19,395 research outputs found

    “This is the Way I Was”: Urban Ethics, Temporal Logics, and the Politics of Cure

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    This article employs Eli Clare\u27s concept of the politics of cure in order to discuss issues of disability, temporality, and ethical relations to rehabilitation, restoration, and cure in the Sex and the (Motor) City: Ecologies of Middlesex special cluster

    Exploiting evolution to treat drug resistance: Combination therapy and the double bind

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    Although many anti cancer therapies are successful in killing a large percentage of tumour cells when initially administered, the evolutionary dynamics underpinning tumour progression mean that often resistance is an inevitable outcome, allowing for new tumour phenotypes to emerge that are unhindered by the therapy. Research in the field of ecology suggests that an evolutionary double bind could be an effective way to treat tumours. In an evolutionary double bind two therapies are used in combination such that evolving resistance to one leaves individuals more susceptible to the other. In this paper we present a general evolutionary game theory model of a double bind to study the effect that such approach would have in cancer. Furthermore we use this mathematical framework to understand recent experimental results that suggest a synergistic effect between a p53 cancer vaccine and chemotherapy. Our model recapitulates the experimental data and provides an explanation for its effectiveness based on the commensalistic relationship between the tumour phenotypes

    The impact of cellular characteristics on the evolution of shape homeostasis

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    The importance of individual cells in a developing multicellular organism is well known but precisely how the individual cellular characteristics of those cells collectively drive the emergence of robust, homeostatic structures is less well understood. For example cell communication via a diffusible factor allows for information to travel across large distances within the population, and cell polarisation makes it possible to form structures with a particular orientation, but how do these processes interact to produce a more robust and regulated structure? In this study we investigate the ability of cells with different cellular characteristics to grow and maintain homeostatic structures. We do this in the context of an individual-based model where cell behaviour is driven by an intra-cellular network that determines the cell phenotype. More precisely, we investigated evolution with 96 different permutations of our model, where cell motility, cell death, long-range growth factor (LGF), short-range growth factor (SGF) and cell polarisation were either present or absent. The results show that LGF has the largest positive impact on the fitness of the evolved solutions. SGF and polarisation also contribute, but all other capabilities essentially increase the search space, effectively making it more difficult to achieve a solution. By perturbing the evolved solutions, we found that they are highly robust to both mutations and wounding. In addition, we observed that by evolving solutions in more unstable environments they produce structures that were more robust and adaptive. In conclusion, our results suggest that robust collective behaviour is most likely to evolve when cells are endowed with long range communication, cell polarisation, and selection pressure from an unstable environment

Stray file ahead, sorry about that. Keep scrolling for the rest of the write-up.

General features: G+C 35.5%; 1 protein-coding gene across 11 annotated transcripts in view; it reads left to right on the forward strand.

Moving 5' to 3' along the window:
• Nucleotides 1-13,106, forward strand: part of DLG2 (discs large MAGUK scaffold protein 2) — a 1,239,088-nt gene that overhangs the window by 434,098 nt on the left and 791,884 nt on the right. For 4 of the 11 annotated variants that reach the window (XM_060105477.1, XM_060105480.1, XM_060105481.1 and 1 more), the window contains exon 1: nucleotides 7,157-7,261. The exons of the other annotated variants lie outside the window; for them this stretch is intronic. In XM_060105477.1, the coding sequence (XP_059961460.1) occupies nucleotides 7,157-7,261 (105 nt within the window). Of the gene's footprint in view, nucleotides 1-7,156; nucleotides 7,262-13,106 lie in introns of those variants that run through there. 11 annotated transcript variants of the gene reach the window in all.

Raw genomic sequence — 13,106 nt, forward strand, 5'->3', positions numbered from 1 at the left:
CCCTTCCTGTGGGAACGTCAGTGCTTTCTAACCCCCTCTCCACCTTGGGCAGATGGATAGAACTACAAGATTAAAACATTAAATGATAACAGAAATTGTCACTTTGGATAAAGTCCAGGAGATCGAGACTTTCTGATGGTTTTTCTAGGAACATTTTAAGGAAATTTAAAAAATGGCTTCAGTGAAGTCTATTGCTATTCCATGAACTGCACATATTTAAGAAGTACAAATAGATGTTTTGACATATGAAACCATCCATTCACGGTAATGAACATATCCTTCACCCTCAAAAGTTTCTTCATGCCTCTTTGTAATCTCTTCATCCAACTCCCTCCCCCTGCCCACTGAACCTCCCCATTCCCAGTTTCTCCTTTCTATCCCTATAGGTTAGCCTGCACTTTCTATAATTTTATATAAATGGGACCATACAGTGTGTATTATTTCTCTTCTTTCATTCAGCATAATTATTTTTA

Nitrogen Gas Generation and Diffusion from Diazo Reproducution Materials

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    It has been hypothesised that generation of nitrogen during exposure by diazo duplication materials can contribute to image degradations in microform and aerial negative reproductions. Research was conducted to investigate the rate generated gas is diffused from the surface and possible film- film separations this gas may cause during contact printing. Apparatus was constructed to measure gas diffusion rates and simulated film-film separations during exposure. Diffused gas was collected in a rubber diaphragm whose expansion was measured using a variable capacitor tuned oscillator technique. To simulate printer film- film separations movement of a 5.4 x 7.5 cm. glass plate placed on the film was measured during exposure. A metal-halide mercury vapor lamp and optical system in the apparatus projected sufficient energy to destroy one half the potential density in 2.4 to 5,7 seconds. This time depended upon the type of film -10 -9 used. Measured gas diffusion rates ranged from 3.3 x 10 to 9.2 x 10 mole/sq cm/sec for the four positive working diazo films evaluated. Platefilm separations up to 2. 2- urn were measured. It was also determined that gas release is not instantaneous upon exposure and that gas continues to be diffused after exposure has terminated. In addition exposures from the top and bottom of the emulsion produce different initial gas release rates. Analytical models were developed to correlate experimental data with printer film- film separations. Measured plate-film separations were less than predicted by the models. It is believed that the models are correct and that during the plate- film separation experiments the film had an initial curl, thus violating the parallel initial zero separation condition and explaining the differences